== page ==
In 2018 the Mangakino Hawks have been a runaway freight train, obliterating everything in their path in relentless fashion.

Tomorrow, the Ngongotahā Chiefs will strap on their Superman capes and step on to the tracks to tackle the train head-on in the Bay of Plenty/Coastline Premier rugby league grand final at Puketawhero Park.

Neither side played in last year's final, Ngongotahā failed to make the knockout stages, while Mangakino were beaten 26-12 by eventual winners Pikiao in the semifinals. What a difference a year makes.

Mangakino made their intentions clear from the get-go this season, finishing a pre-season tournament unbeaten before lifting the McLeod Cup as winners of the Bay of Plenty Nines.

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They took that form into the premier season, winning 11 out of 12 games as they cruised to first place in the round-robin.

Coach George Samuels said earning a place in the final was "hugely exciting", but he wanted his side to show the same control they had played with all season.

"This whole week has been about slowing down to go faster, just controlling that excitement, the aggression and the emotions. Training on Tuesday was more about just realising where we are, how we got there and the reason we are there."

Johnson Peri scores for the Mangakino Hawks in the Bay of Plenty Nines Tournament earlier this year. Photo/File
Johnson Peri scores for the Mangakino Hawks in the Bay of Plenty Nines Tournament earlier this year. Photo/File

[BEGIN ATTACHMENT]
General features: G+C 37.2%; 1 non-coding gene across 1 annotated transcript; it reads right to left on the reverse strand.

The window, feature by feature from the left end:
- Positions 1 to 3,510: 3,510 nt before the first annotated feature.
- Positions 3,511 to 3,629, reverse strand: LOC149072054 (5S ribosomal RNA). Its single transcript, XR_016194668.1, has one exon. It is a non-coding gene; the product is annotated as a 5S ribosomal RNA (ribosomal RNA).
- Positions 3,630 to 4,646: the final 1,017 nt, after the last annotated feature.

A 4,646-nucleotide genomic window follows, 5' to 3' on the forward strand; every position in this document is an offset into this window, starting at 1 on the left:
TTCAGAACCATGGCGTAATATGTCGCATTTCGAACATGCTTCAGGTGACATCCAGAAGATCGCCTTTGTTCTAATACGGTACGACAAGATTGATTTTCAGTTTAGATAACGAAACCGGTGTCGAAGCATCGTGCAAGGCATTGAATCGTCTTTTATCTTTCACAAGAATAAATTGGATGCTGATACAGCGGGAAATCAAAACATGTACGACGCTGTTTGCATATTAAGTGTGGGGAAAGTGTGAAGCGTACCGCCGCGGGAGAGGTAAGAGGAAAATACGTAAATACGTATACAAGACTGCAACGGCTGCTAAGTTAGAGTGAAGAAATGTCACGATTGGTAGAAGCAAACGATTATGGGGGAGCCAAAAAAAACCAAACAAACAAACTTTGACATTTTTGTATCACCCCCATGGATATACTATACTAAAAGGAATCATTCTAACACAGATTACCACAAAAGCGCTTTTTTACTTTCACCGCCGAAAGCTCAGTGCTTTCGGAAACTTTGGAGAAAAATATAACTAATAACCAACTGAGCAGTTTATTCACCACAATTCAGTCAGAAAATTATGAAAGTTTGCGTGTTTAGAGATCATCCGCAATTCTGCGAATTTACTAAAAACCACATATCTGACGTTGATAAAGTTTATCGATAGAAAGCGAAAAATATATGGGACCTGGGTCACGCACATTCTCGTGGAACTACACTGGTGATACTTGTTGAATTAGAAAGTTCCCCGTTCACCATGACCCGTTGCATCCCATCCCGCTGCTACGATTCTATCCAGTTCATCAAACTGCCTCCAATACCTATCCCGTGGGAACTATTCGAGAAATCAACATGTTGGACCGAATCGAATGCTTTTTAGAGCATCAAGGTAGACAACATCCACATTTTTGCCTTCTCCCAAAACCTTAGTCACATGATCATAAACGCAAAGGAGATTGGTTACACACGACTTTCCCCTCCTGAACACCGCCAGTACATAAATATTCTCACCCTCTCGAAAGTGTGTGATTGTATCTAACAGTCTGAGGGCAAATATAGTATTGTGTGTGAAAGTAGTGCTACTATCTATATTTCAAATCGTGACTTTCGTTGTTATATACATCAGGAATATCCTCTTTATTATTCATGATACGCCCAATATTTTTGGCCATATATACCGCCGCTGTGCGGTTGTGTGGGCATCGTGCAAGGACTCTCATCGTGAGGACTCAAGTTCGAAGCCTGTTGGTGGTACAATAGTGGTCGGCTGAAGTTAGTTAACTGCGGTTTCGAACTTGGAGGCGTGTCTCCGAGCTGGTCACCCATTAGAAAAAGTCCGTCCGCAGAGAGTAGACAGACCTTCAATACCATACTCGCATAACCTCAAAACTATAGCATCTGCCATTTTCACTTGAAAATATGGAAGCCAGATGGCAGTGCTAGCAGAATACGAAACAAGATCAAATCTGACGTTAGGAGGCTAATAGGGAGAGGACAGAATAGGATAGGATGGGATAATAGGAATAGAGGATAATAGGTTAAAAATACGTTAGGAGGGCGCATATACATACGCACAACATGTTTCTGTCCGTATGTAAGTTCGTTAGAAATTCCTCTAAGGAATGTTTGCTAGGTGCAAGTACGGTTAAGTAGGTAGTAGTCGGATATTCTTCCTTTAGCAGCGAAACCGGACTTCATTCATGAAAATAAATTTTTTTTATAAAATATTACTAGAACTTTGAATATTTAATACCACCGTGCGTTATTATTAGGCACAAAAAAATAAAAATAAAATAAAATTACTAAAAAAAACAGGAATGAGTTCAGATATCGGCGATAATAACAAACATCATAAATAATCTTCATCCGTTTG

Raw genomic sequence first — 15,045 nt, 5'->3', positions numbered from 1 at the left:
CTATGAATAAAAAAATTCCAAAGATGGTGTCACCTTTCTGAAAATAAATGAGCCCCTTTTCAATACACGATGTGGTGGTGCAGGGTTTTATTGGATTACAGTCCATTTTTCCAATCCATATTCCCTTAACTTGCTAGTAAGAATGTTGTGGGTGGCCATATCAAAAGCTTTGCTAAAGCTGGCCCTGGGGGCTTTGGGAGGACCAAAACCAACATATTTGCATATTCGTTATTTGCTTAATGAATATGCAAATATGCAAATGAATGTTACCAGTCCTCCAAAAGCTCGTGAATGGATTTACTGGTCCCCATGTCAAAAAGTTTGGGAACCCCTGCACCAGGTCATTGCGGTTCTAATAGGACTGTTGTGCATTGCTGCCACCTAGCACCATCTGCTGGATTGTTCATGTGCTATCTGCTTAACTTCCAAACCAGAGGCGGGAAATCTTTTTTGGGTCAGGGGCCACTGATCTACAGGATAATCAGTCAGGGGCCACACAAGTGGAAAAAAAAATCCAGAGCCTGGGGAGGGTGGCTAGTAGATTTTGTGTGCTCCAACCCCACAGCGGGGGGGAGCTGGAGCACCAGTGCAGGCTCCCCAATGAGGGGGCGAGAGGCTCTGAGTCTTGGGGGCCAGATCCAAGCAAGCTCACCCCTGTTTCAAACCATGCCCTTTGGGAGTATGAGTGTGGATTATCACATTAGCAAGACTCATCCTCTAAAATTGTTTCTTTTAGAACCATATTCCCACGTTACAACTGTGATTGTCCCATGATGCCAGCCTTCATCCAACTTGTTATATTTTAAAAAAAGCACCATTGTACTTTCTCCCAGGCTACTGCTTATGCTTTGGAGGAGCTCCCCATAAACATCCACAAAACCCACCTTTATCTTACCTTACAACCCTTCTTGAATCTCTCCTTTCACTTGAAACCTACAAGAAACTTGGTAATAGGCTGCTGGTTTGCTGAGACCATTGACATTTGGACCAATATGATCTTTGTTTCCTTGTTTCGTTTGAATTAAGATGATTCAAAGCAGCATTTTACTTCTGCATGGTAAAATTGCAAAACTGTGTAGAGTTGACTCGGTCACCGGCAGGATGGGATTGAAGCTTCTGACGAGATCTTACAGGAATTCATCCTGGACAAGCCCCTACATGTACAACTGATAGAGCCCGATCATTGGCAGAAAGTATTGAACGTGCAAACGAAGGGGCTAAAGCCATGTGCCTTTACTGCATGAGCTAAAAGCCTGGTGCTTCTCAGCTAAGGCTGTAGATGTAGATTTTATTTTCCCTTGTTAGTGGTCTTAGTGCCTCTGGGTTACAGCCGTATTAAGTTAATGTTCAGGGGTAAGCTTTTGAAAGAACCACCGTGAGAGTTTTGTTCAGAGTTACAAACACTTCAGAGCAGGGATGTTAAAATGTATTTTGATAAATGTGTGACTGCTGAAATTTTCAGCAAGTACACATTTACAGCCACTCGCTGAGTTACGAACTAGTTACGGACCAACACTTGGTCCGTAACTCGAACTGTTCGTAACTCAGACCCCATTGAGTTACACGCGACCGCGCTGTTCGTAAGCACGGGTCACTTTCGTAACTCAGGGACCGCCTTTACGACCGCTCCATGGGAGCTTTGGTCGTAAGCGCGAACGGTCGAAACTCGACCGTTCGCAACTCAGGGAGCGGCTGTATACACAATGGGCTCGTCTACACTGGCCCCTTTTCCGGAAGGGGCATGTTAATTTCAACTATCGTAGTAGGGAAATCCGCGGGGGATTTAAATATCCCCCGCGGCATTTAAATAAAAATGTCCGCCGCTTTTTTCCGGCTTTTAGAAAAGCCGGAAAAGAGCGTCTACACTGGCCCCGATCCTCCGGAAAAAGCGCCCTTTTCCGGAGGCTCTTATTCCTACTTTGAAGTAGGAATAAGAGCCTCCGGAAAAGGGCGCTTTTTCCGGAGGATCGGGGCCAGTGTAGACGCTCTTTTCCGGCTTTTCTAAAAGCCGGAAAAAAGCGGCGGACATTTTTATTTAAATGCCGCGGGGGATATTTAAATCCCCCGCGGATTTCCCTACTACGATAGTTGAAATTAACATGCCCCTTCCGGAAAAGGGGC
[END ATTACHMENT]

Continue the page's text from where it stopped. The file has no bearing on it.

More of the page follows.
While it was important to recognise how well they had done so far, he said it was important to remember there was still another game to win.

"We spoke of our semi as being the last game, it was do or die and that's how we went into it - it's the same sort of talk now. This is really it.

"Ngongotahā are getting better and better every time we play them. Last time we played them it could've gone wither way," he said.

"Their speed around the ruck is something we are really concentrating on and they've probably got the biggest forward pack in the competition, in my opinion, and they're very mobile. It's a matter of grinding them down.

"Because our team is made up of, pretty much, guys from three towns - Mangakino, Tokoroa and Putaruru - each of those towns is bringing a whole lot of their own supporters. If it's anything like the semifinal, which was huge, I'm picking the crowd is going to be enormous," Samuels said.

Meanwhile, in comparison to last year, Ngongotahā have looked like a different side in 2018. Boasting one of the bigger forward packs in the competition, coach Paul Nahu has them playing a direct and entertaining brand of rugby league which has seen them improve exponentially throughout the season.

Nahu said playing in the final meant a lot to the team and the club as a whole.

"We haven't been in one for quite some time and we've worked really hard since last year. It means a fair bit and it's actually our 80th year, it was 1938 when Ngongotahā sort of officially started, so that's special as well."

An extra incentive for the Ngongotahā side will be the memory of local rugby league legend Phillip Orchard, who died on Sunday after a long battle with illness.

"I've talked about him at training, Phillip was doing his thing long before these guys were even around. I like to think that we are playing for him as well as everyone who has gone before him.

"We've talked about that during the season, you're just a caretaker of the jersey - there are a lot of guys who have gone before you and you'll pass it on to someone else."

Last weekend, Ngongotahā beat Pacific 34-20 to earn their spot in the final.

"We are adjusting a few different areas and the areas that we looked to strengthen, I was pleased with how that paid off. We'll need to do that again this weekend. Mangakino have been the top team all season and we expect them to lift to another level this weekend," Nahu said.

The Premier final kicks off at 2.45pm, while the Reserve grade final, between Tauhara and Taneatua, is at 1pm.